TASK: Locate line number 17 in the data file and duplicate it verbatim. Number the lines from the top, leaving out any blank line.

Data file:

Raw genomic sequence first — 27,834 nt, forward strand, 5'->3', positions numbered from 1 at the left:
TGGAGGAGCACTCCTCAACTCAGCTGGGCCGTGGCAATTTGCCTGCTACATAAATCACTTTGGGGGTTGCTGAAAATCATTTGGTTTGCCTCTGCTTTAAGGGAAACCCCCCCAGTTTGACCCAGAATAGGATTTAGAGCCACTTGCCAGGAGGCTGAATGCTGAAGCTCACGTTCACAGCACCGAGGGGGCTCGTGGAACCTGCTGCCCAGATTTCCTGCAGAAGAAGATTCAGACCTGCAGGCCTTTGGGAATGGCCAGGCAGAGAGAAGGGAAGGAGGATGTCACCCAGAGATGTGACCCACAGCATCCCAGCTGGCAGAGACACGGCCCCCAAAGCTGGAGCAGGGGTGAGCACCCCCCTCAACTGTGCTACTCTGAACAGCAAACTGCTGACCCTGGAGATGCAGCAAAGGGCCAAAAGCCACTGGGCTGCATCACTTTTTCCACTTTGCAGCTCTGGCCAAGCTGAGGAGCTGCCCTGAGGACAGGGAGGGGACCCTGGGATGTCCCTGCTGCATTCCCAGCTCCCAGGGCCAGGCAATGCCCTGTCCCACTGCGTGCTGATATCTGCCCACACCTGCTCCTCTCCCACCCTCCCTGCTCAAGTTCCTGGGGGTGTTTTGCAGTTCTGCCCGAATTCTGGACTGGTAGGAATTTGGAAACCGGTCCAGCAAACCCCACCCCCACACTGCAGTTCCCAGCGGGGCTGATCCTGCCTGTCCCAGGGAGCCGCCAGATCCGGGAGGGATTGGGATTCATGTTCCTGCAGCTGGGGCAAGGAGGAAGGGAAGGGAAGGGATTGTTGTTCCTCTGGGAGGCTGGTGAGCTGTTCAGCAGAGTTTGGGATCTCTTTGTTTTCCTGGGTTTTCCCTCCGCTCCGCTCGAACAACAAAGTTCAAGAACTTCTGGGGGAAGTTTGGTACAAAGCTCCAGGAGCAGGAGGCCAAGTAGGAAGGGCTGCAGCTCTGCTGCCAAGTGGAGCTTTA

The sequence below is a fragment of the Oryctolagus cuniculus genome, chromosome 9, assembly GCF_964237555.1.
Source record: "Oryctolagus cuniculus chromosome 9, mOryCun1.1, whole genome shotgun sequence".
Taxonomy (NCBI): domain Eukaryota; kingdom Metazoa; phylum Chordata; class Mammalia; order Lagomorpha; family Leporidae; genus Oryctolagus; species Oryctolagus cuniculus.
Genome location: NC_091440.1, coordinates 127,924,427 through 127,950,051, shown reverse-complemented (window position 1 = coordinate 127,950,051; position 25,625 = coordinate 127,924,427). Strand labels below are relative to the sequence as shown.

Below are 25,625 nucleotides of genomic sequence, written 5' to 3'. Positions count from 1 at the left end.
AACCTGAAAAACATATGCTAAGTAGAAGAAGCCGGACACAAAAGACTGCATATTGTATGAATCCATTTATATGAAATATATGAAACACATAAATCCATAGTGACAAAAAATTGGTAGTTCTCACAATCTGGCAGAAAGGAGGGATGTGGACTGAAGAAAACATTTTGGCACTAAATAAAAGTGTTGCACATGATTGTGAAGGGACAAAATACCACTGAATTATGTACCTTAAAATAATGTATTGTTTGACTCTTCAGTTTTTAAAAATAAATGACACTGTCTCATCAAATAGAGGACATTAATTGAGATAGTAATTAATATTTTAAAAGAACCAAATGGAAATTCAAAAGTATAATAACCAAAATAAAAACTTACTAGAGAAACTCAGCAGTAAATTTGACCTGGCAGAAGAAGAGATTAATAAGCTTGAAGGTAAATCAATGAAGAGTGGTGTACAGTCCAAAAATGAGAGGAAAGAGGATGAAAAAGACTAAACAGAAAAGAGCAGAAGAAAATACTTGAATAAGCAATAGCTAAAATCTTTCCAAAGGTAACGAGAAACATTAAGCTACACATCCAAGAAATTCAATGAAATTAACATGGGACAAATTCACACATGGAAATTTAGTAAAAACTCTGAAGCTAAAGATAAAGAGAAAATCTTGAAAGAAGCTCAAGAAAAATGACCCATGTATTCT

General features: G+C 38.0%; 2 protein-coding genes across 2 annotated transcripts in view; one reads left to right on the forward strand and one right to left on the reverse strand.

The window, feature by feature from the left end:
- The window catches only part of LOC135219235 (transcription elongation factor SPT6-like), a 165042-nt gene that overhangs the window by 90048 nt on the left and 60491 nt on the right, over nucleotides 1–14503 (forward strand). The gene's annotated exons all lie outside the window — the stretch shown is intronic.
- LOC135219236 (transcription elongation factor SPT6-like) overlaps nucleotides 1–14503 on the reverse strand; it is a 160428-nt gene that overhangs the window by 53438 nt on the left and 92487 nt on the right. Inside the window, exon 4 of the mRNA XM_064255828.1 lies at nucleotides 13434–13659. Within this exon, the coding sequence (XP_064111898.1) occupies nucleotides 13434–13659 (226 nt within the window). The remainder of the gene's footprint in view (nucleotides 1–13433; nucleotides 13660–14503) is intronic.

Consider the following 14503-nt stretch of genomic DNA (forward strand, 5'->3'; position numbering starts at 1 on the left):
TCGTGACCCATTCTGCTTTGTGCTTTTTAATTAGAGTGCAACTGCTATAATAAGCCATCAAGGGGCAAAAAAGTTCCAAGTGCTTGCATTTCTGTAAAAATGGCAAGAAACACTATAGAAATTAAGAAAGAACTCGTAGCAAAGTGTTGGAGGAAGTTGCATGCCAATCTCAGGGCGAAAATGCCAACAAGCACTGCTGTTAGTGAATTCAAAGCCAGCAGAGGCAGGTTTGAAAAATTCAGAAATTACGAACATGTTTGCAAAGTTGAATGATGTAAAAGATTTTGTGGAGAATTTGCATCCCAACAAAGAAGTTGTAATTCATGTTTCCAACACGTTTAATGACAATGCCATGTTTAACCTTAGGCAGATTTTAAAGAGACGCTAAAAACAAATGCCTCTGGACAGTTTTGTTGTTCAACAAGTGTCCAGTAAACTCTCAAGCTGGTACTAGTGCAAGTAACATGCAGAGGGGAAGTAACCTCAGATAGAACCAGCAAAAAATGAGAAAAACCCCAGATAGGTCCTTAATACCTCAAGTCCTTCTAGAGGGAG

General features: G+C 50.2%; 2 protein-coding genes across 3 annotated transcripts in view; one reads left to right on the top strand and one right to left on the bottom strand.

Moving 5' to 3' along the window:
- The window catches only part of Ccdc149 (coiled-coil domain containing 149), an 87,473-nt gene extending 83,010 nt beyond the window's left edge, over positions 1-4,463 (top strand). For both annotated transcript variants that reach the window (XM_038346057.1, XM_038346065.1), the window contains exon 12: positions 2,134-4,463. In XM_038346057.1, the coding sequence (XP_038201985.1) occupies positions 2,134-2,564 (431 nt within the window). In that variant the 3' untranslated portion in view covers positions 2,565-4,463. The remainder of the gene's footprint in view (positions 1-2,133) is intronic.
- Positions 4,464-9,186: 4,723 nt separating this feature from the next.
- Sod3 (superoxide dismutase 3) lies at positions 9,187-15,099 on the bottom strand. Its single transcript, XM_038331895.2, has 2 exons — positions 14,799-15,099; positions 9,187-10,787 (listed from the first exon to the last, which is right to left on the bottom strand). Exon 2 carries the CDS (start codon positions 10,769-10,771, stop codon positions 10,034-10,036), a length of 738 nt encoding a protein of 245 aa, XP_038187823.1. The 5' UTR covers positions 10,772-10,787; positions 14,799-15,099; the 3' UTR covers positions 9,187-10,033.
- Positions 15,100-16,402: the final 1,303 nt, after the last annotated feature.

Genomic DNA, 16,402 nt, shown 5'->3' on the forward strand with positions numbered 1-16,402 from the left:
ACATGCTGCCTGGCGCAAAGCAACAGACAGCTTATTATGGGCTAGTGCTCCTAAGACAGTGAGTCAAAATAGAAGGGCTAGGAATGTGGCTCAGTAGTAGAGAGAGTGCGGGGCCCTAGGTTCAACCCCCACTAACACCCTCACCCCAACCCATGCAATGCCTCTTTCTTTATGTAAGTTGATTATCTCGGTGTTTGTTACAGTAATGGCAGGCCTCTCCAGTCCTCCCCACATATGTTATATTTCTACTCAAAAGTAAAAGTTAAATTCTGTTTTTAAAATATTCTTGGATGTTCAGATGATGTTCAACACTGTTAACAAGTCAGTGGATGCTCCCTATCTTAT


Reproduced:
- The window catches only part of Ccdc149 (coiled-coil domain containing 149), an 87,473-nt gene extending 83,010 nt beyond the window's left edge, over positions 1-4,463 (top strand). For both annotated transcript variants that reach the window (XM_038346057.1, XM_038346065.1), the window contains exon 12: positions 2,134-4,463. In XM_038346057.1, the coding sequence (XP_038201985.1) occupies positions 2,134-2,564 (431 nt within the window). In that variant the 3' untranslated portion in view covers positions 2,565-4,463. The remainder of the gene's footprint in view (positions 1-2,133) is intronic.